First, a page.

The Struggle Is Real

by Nicholas Kersten

Director of Education and History

(This originally appeared on Nick’s private blog and has been lightly edited for content and length.)

As I sit writing, it is technically the last day of 2016, though only just barely.I have spent much of the past two years taking on a job which, by everyone’s admission, was too big for a person to accomplish alone. It didn’t stop me from trying, but in the end, those efforts didn’t make me a plurality of people. The job has been big. Happily, many talented and devoted Seventh Day Baptists have stepped up to aid me and my fellow Directors in accomplishing the work over the past two years. These days, the work of the SDB General Conference is increasingly being done very competently by a growing pool of talented and dedicated volunteers. I call that a significant victory, not just for my sanity, but for us as a people.

I am grateful for the many people over the past 30 or so months who have expressed concern for my health, for my sanity, and for the health and sanity of my family — and especially my wife, who has soldiered on bravely with a fraction of a husband for most of the past two years. We were aware that the transition would be difficult and that the first couple of years especially would be hard. In that expectation, we have not been disappointed.

But my reason for writing is because, as I have journeyed through the past 24 months with our leaders, something has become painfully clear: the cultural and spiritual forces working against what God is doing among Seventh Day Baptists are formidable, and worse, they are destroying leaders and churches throughout our Conference. To put a finer point on it: the leaders of our General Conference and the leaders of our local churches have been under an onslaught of trouble and difficulty for a period which is at least as long as my tenure as the Director of Education and History.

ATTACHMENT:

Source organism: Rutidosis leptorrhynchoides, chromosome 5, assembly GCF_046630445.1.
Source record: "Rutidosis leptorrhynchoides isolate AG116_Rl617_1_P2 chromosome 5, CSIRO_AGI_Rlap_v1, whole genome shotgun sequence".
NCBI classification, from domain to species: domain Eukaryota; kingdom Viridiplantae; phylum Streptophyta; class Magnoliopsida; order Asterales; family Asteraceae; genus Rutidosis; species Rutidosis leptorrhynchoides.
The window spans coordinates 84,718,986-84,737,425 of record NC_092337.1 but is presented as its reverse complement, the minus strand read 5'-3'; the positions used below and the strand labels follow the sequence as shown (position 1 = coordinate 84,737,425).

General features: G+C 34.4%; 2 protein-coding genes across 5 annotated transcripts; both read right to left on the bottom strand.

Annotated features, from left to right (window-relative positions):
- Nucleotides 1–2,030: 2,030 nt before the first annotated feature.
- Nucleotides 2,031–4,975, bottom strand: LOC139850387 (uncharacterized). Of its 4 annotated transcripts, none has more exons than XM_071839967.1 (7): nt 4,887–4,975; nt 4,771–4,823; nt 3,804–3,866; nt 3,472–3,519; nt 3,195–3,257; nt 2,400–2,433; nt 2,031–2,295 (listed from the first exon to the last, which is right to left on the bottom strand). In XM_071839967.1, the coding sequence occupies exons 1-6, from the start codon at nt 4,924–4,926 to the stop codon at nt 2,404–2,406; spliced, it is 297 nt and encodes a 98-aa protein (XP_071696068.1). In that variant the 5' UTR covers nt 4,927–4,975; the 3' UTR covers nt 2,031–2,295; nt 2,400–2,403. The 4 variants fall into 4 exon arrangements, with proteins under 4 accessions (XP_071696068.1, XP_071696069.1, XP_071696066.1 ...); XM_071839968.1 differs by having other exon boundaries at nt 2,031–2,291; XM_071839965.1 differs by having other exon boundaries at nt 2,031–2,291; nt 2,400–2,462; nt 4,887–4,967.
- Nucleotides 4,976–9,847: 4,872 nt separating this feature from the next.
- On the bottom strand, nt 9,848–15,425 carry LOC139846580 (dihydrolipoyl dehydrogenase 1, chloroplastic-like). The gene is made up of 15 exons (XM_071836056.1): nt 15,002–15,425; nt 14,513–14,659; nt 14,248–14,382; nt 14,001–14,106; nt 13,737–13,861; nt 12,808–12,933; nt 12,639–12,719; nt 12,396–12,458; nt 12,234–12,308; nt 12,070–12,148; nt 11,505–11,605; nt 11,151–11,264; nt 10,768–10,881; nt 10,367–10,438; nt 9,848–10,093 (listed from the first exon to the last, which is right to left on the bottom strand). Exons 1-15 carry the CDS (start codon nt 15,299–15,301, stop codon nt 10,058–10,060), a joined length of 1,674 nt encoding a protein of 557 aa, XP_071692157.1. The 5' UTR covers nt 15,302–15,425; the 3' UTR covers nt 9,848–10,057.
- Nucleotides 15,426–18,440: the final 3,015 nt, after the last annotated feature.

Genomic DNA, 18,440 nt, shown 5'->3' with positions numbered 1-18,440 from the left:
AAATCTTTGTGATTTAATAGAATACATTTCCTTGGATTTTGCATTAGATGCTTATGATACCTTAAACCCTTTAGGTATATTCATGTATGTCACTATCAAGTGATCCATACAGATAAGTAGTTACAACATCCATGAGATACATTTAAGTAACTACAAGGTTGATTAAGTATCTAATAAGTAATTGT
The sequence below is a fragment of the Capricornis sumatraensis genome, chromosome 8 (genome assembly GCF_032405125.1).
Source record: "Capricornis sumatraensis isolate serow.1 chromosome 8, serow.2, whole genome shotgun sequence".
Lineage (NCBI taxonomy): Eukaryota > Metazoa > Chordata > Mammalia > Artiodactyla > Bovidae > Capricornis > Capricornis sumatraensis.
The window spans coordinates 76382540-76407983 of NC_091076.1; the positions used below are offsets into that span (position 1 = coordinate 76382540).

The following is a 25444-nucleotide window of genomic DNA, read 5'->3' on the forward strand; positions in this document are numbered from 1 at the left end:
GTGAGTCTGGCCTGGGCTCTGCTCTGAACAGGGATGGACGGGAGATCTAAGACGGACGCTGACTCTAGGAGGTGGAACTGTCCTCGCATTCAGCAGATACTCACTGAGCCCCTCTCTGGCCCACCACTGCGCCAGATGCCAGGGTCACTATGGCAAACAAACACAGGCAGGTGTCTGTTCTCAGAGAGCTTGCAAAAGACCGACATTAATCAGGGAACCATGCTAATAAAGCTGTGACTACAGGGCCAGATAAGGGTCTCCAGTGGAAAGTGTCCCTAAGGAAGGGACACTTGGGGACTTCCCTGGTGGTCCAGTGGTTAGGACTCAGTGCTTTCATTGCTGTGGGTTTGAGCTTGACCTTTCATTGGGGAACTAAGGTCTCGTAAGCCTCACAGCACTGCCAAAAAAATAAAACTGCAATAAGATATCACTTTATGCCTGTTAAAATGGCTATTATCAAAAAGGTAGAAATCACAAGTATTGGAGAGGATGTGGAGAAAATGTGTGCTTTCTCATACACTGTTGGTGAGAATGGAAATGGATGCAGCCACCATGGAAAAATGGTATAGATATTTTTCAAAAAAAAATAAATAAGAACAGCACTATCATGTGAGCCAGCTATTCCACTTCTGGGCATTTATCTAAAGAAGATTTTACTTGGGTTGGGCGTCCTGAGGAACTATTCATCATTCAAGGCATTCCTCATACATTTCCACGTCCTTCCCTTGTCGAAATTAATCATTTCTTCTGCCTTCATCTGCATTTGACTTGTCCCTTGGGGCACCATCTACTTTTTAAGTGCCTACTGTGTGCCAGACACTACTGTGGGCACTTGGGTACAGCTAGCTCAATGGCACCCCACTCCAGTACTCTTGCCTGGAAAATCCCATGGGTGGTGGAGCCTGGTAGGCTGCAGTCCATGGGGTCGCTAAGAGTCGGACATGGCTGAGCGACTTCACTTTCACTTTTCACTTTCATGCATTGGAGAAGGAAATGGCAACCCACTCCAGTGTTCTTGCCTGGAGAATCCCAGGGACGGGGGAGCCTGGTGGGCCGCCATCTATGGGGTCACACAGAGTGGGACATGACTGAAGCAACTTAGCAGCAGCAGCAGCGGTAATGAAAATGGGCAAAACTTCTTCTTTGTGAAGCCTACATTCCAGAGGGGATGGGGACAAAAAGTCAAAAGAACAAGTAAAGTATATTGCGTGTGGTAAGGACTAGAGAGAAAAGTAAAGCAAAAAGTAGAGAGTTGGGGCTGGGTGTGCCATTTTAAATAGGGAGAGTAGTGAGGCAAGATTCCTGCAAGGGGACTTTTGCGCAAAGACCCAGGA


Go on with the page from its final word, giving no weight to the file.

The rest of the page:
Many people in the United States have spoken about the difficulty and pain of these past couple of years by personifying a year as though a calendar could somehow be malevolent. 2016, in particular, seemed to receive blame for the difficulty, as though a span of chronological time could be culpable for what transpires during it. I assure you, a span of time is not our real enemy. Instead, I suspect that we have personified and demonized a span of 366 days as a way of ignoring the plain reality: we have entered a difficult time, and in the midst of the difficulties, we are all being tested.

Because I work at our General Conference office, many of the stories of these difficulties and struggles among SDBs reach me in a way that is unique, though certainly not every story or piece of bad SDB news finds us at the Center. Even so, in the past two years I have noticed a decided uptick in the attack on our leaders throughout the Conference, both in the local churches and in the Conference leadership. More specifically, I have seen…

the marriages of our leaders come under

increased stress, leading to divorce, separation,

and departure from leadership;

the families of our leaders come under increased

stress, including fractures in families, untimely

deaths, and the children of our senior leaders

departing the faith;

the emotional and physical health of our leaders

come under increased stress, including freak

accidents, unexpected and rare illnesses, and

emotional breakdowns;

the economic well-being of our leaders comes

under increased stress, with some losing their

livelihoods and others facing extreme financial

hardship, sometimes as a result of health issues

or freak accidents;